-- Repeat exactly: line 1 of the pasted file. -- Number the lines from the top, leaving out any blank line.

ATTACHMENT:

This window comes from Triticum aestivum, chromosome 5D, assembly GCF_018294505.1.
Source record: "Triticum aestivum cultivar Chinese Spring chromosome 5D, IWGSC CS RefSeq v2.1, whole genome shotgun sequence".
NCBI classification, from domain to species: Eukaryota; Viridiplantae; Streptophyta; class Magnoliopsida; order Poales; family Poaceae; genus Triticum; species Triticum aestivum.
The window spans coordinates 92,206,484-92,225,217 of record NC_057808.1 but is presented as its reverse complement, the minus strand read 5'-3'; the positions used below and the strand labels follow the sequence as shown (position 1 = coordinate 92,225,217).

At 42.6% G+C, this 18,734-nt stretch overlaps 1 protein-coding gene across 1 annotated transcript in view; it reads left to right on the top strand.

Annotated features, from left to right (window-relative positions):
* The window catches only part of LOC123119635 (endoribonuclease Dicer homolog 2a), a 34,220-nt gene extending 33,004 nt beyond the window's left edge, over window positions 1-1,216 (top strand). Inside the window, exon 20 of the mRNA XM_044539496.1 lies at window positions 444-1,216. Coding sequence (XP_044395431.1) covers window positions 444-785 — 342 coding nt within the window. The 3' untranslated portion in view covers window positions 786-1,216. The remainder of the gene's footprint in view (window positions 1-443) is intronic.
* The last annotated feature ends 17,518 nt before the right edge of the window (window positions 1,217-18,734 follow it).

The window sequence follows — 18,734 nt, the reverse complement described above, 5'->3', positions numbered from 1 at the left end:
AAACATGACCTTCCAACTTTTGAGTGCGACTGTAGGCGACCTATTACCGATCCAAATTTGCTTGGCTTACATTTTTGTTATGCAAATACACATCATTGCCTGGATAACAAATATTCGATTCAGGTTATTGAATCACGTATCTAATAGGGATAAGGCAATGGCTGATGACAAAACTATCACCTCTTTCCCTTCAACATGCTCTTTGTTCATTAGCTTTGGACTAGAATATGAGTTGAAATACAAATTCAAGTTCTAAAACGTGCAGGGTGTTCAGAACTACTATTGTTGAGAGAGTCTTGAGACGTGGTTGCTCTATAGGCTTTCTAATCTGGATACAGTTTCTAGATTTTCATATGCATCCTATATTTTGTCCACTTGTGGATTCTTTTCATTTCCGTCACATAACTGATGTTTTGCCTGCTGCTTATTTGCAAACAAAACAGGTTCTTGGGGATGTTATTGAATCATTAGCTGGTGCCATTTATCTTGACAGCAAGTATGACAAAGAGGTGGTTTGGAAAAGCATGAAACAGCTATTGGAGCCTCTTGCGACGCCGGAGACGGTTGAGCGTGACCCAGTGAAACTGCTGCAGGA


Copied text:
This window comes from Triticum aestivum, chromosome 5D, assembly GCF_018294505.1.